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Farm Labor Shortages

A Glimmer of Hope for Immigration Reform?

Bryan Little, FELS COO

July 8, 2016

The American Farm Bureau Federation is the Washington, DC-based national affiliate of FELS's parent organization, California Farm Bureau; AFBF has released a video that shines a spotlight on the frustrations of the nation’s farmers in finding workers to harvest their crops. While the video highlights peach production in Georgia, it also outlines the scope of the farm labor problem across the U.S.

Hiring a seasonal skilled workforce to bring crops in from the fields to America’s tables has proved to be difficult if not impossible for farmers. That’s why many farmers rely heavily on a program called H-2A, through which the federal government grants foreign nationals short-term visas to help harvest crops.

“This is a serious issue for farmers across America,” said AFBF President Zippy Duvall. “If you have a crop that’s ready and your harvest window is narrow and your workers show up late – you’re going to lose your crop.  We’re going to have to make a choice,” Duvall added. “We either have to import our labor – workers to harvest our crops – or we’ll have to import our food.”

An informal survey of state Farm Bureaus revealed that farmers in at least 22 states using the H-2A program have been affected by administrative delays that have caused workers to arrive days and even weeks late – leading to a variety of fruits, vegetables and other crops rotting in the field.

 The situation is dire for Georgia peach farmer Robert Dickey. He and numerous other farmers have found there’s simply too much red tape, too much paperwork and too many delays associated with the H-2A program.  “It could cost us our farm in one season,” Dickey said.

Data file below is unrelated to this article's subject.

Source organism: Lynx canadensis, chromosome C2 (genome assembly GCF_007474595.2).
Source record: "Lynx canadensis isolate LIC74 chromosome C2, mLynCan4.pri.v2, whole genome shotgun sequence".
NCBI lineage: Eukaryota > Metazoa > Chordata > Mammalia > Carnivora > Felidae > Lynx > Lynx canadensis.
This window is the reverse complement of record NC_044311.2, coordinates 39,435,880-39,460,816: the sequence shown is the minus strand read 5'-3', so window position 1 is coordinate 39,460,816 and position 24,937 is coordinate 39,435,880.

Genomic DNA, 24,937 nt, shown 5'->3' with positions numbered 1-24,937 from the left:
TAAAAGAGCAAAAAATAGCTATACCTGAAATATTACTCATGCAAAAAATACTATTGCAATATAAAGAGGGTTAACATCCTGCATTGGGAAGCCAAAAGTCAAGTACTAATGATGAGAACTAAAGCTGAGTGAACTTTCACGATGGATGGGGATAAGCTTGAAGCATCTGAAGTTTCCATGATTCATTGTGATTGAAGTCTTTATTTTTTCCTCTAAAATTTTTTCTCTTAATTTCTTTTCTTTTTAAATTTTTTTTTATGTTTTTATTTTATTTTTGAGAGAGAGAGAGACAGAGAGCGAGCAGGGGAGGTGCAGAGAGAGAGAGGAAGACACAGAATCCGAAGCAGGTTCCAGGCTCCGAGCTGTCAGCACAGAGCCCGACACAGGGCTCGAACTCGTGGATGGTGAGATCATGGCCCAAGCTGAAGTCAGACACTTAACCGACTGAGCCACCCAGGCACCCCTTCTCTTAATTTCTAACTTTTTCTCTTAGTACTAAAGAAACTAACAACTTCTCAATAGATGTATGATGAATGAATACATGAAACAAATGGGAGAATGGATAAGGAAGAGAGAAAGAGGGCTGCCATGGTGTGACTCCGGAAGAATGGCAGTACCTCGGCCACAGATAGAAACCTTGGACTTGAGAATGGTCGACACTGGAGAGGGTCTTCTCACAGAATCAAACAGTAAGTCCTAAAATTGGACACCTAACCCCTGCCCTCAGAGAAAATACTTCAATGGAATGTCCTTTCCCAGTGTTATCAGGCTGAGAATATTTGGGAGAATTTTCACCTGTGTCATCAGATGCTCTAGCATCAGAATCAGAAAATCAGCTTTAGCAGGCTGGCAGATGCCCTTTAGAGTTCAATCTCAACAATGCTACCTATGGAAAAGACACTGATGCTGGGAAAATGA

Farm Bureau is calling for Congress to pass responsible immigration reform that provides farmers access to a legal and stable workforce. You can download the AFBF video at this link.

At the same time, Republican gadfly and one-time GOP presidential candidate Senator Lindsay Graham of South Carolina predicts Republicans will be thrashed in the upcoming fall election, and that thrashing will trigger another attempt at comprehensive immigration reform; according to Graham, “I’ll tell you what I’m going to do in 2017, I’m going to take the Gang of Eight bill (the failed 2013 comprehensive immigration reform bill) out, dust it off and ask anybody and everybody who wants to work with me to make it better to do so.”

The 2013 bill was an outgrowth of Republican's worries about their poor showing among Latino voters, and though it passed the Senate handily, it failed in the House of Representatives.

You can read more about these glimmers of hope for immigration reform in the July 5 edition of Politico, "Immigration reformers eye Gang of 8 revival."